Tuna is one of the most popular foods in our kitchens and one that we often buy without asking too many questions about the preservation of this important marine species. Being present in many dishes, from sushi to sandwiches and poke, tuna is one of the world's favourite fish. But are our current tuna fishing habits sustainable?
According to a study published by Fisheries Research, a scientific journal specialising in the publication of articles on fishery science, technology and management, the answer could unfortunately be negative.
Global catches have increased by more than 1000% in the last 60 years as a result of a massive expansion in industrial fishing driven by a sharp rise in demand.
Data indicate that this expansion, which has reached up to six million tonnes in one year, is now operating beyond the capacity of the system. It has overexploited populations, both of tuna and of other major fish species, and has expanded to the point where there are no new fishing grounds left to explore.
In this difficult context, what parameters can the consumer consider in order to make sustainable choices when buying tuna?
First of all, at international level there is the quota system, according to which each country must respect a quantitative limit, i.e. fishing no more than a defined number of tonnes of tuna at specific times of the year: in Italy, for example, this period runs from June to October.
There are also certifications that guarantee that producers have used sustainable methods for tuna fishing. The best known is undoubtedly the MSC certification, which stands for Marine Stewardship Council, a non-profit organisation that works to promote sustainable fishing. This standard was developed by a wide range of experts including scientists, fishing industry representatives and regulators.
In order to achieve and maintain certification, a fishery must ensure that:
- fish stocks are sustainable: there are enough fish left in the sea to reproduce themselves potentially infinitely;
- environmental impacts are minimised: fishing operations must be carefully managed to maintain the structure, productivity, functionality and diversity of the marine ecosystem;
- fisheries are managed efficiently: fisheries must be managed responsibly in accordance with applicable laws and must be based on a management system that enables rapid response to exogenous changes.
These parameters form the basis of the assessment, which is carried out by independent certification bodies that conduct annual audits to verify compliance with the requirements.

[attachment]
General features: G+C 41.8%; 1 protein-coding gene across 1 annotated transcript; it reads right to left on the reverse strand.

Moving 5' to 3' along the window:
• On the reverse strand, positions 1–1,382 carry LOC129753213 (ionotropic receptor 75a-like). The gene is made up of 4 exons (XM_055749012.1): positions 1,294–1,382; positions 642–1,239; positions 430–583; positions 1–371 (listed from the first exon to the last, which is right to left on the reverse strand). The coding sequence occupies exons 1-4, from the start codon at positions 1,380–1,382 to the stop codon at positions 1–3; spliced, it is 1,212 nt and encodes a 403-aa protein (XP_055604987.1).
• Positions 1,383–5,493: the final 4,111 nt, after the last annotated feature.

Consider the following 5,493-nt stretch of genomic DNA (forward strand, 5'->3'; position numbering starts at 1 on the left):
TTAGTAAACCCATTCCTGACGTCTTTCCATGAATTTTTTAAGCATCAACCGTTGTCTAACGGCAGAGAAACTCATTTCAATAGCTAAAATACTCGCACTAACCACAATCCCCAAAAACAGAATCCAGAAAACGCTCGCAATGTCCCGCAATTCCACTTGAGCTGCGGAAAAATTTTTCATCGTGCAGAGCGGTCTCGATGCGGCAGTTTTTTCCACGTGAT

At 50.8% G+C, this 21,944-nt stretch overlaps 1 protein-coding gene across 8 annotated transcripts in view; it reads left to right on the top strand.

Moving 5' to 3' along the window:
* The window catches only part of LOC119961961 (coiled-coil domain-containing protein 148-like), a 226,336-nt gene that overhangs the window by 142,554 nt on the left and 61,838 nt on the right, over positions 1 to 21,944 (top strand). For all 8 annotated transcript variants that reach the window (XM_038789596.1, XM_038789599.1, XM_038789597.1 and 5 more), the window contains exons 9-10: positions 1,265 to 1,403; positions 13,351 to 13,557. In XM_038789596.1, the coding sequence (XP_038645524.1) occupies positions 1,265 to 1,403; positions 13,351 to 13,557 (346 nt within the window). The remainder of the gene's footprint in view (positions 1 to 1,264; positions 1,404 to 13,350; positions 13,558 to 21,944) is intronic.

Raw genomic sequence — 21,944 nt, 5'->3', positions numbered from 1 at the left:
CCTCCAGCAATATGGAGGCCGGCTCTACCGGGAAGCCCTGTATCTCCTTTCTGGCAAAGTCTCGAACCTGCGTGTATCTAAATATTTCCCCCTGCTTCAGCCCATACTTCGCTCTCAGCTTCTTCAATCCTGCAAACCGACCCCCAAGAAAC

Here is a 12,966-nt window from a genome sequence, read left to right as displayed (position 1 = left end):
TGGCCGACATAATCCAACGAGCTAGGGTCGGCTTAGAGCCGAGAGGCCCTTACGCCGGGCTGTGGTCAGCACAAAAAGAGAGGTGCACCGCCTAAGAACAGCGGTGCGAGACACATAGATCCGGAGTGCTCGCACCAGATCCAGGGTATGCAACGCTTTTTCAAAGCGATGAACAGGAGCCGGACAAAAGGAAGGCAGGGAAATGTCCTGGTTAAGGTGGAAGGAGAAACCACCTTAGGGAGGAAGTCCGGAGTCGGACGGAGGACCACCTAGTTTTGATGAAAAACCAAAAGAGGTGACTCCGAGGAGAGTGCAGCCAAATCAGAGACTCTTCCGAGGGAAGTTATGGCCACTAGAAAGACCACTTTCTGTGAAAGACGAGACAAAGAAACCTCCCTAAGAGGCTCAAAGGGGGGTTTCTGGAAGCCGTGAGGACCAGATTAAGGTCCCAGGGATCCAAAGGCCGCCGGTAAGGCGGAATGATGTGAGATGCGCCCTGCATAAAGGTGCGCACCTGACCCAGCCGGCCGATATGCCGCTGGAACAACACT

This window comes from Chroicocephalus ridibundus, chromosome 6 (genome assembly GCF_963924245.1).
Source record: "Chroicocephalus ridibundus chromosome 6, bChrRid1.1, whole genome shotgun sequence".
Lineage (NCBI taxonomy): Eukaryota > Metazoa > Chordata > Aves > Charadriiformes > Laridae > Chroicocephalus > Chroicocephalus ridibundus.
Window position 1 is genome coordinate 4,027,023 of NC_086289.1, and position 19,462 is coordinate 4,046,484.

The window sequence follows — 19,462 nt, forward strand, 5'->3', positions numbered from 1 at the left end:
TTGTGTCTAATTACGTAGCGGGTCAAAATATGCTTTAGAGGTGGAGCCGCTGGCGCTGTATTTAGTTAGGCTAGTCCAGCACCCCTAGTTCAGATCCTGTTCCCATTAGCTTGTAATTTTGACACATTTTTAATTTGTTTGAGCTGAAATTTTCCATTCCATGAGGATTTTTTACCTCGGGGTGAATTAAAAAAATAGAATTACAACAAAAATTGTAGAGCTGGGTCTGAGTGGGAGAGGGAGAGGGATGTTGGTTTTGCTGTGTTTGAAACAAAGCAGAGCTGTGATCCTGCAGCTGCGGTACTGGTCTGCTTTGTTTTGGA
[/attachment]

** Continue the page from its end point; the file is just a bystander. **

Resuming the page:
Another popular sustainability label is Friend of the Sea. To achieve certification, companies must operate according to specific criteria:
- use fish stocks that are not overexploited:
- eliminate impact on the seabed;
- choose selective fishing methods for not catching endangered species and have a maximum of 8% waste;
- comply with standards;
- improve energy balance and optimise fuel efficiency;
- have a sustainable waste management and social responsibility profile.
Finally, the Dolphin safe label, created to certify tuna caught with techniques that did not endanger dolphins, can now be applied to almost all canned tuna sold in Italy, because the fishing techniques in use do not threaten dolphins.
IS ALL THIS REALLY SUSTAINABLE?
Although these certifications still represent the best possible guarantee for sustainable choices, they have been criticised over time by some non-governmental organisations working in the field of environmental protection with regard to the real guarantees offered for the protection of fish species.These criticisms are based on the assumption that the fish presented as sustainable is not always so, because in some cases it may come from over-exploited stocks or where fishing systems with a high environmental impact have been applied (for example, trawling instead of more "artisanal" systems such as pole-and-line fishing, whose one-to-one ratio prevents catching the huge quantities harvested by large vessels and avoids incidental catches, i.e. dolphins, sharks, sea turtles, etc).
Certification undoubtedly helps consumers to recognise products that are heading in the right direction, but the criteria are not always strictly applied and none give an absolute guarantee of providing 100% sustainable fisheries. There is a need to go further, and it is up to the companies themselves to make an increasing commitment to sustainability and to clearly communicate their sustainability criteria. One sustainable practice, in addition to the previously mentioned low environmental impact fishing systems, is the choice of different types of species such as skipjack tuna (Katsuwonus pelamis), which may be less suitable for some uses but are less at risk than more famous species such as bluefin and yellowfin.
In conclusion, despite the uncertainties still surrounding this issue, the consumer remains in possession of a great power, namely the possibility (as well as the will) to inform himself, in order to make the best ethical choice for an increasingly sustainable future.